--Marissa Guggiana, author of Primal Cuts and Off the Menu; co-founder of The Butcher's Guild The recipes are spot-on (I cook; my son is a chef), the photography is gorgeous, and the philosophy is a welcome breath of non-self-righteous rationalization.
--James R. Babb, Editor, Gray's Sporting Journal This book is inspiring. Jesse captures the energy of the hunter gatherer in a refined and approachable way. This book makes me want to eat Snipe and smoke my own catfish.
--Jamie Bissonnette, chef and butcher at Coppa and Toro in Boston Jesse Griffiths knows what's important about food...that it's fresh, local and allowed to speak for itself. He's an old school chef with deep respect for the land, his farmers and purveyors and the food they produce and it shows through his cooking.
--Dave Pasternack aka The Fish Whisperer, according to the New York Times; author of A Young Man and the Sea For all who want to take increased responsibility for meat eating and plan to hunt it themselves, Afield is the book to follow. For all who may aspire to hunting, it is the book to read closely for a real sense of the experience. For those who already know the pleasures of the hunt, but may not know how to maximize the pleasures of the table, Afield is the book to cook from.
--Deborah Krasner, author of GOOD MEAT The magic, and why I think Afield is a special work, is that it fully portrays a way of living and thinking that allows us to return to a more simple way to be measured and respected. And it does so without lecturing or pandering. It reminds me that by living a more principled life, I can make my world a better place and I can use food and cooking to do it. This book is a beautiful piece of work, and after you read it, and cook from it, please get outside and get dirty with it. Wherever you are, the great outdoors is waiting for you, afield.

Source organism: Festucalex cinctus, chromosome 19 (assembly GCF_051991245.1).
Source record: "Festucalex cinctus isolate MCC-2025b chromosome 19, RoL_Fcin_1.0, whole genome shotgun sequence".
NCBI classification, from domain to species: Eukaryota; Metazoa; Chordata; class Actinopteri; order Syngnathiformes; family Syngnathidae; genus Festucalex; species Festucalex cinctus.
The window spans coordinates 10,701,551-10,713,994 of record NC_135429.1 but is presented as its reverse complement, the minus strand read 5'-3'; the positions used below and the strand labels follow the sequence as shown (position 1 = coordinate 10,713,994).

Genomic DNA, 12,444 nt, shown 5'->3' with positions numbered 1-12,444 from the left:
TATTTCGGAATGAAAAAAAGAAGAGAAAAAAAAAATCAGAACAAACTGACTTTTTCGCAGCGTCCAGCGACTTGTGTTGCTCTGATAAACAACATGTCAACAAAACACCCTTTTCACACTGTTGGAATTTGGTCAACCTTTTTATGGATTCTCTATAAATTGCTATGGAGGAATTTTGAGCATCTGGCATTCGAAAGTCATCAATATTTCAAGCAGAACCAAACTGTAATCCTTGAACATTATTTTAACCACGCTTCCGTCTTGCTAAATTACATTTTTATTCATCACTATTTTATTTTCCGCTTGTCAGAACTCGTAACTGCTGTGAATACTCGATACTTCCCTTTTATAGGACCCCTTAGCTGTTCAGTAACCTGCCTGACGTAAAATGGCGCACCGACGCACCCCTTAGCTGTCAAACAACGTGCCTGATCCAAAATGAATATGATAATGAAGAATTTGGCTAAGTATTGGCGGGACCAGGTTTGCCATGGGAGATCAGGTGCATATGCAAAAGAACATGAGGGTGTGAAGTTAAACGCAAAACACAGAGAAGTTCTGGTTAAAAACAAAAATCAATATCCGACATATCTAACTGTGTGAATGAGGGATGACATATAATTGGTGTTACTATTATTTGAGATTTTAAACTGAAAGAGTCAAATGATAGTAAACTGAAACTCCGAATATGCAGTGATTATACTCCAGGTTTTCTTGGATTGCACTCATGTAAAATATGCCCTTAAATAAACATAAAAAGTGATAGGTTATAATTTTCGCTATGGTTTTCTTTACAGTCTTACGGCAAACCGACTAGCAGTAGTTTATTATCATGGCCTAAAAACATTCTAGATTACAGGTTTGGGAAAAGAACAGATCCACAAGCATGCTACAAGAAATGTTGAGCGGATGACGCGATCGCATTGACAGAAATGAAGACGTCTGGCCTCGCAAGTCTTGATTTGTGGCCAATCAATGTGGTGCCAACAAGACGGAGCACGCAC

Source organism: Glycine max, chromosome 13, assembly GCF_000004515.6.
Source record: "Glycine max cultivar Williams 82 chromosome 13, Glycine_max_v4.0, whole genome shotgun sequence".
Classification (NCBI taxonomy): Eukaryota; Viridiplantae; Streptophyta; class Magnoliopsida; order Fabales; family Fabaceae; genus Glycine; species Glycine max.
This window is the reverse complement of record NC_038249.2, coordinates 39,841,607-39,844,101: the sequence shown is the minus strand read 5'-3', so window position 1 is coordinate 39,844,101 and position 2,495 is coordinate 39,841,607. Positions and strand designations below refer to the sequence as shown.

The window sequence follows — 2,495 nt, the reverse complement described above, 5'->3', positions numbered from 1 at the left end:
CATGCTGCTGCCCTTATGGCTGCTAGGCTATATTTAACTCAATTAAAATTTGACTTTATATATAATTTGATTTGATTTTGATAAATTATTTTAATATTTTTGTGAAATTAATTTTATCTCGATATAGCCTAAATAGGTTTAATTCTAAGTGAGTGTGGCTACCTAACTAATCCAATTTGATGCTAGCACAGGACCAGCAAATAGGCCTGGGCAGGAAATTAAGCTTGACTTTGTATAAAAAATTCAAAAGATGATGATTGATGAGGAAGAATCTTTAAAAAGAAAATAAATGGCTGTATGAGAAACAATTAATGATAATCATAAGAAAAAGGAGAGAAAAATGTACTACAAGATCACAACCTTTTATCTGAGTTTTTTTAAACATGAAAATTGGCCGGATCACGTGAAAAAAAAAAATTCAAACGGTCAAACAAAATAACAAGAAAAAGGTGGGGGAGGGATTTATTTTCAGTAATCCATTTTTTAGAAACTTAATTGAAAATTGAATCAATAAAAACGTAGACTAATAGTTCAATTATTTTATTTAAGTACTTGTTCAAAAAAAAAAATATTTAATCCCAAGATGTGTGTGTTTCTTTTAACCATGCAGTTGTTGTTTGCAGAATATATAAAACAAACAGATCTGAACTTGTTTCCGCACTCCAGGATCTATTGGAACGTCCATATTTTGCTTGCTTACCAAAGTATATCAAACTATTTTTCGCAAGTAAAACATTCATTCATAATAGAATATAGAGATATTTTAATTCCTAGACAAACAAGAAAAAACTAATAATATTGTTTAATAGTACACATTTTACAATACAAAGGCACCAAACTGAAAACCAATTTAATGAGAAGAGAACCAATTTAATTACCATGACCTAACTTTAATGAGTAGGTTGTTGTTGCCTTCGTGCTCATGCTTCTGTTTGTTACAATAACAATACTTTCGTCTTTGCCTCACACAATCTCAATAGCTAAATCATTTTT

--Andrew Zimmern, host of Bizarre Foods, from his introduction to Afield (Andrew featured Griffiths breaking down a feral hog on the Bizarre Foods Austin episode that aired on August 13, 2012) It's not news that we're rethinking how we eat. Between money issues, and the conglomeration of differing ideas about where we should get our food and what we should do with it, I'm surprised we've not seen a book like Afield before now. Then again we've not had a Jesse Griffiths stepping forward before now. With this book he reaches beyond those who have always hunted. He lives that idea of working with what is around you and hunting naturally comes out of that for him. Hunting is not for all of us, but this book has much to teach about working with meat, cooking game well, and for some us, it offers a gentle, thoughtful introduction to a way with food that seemed foreign in the past. It could be a marker for the future.
--Lynne Rossetto Kasper, host of public radio's national food show, The Splendid Table(R), from American Public Media (Griffiths' segment will air in mid-September) If things get tough on Planet Earth, you'll want Jesse Griffiths at your side, or at least, his educational and entertaining book, Afield! Read Jesse Griffiths' Afield for inspiration, and then get out to the wilderness and bring home a wild hog, or at least a few fish! Then flip through the pages of this beautiful book to learn what to do with your catch. Jesse Griffiths is an omnivore's inspiration -- one of Texas' greatest supporters of and educators on local foods of every kind -- he's just as good with vegetables as he is with game. Afield is Jesse Griffiths and his cohorts at their finest. If you don't have a gun or a fishing pole, just delve into Afield for a great armchair experience!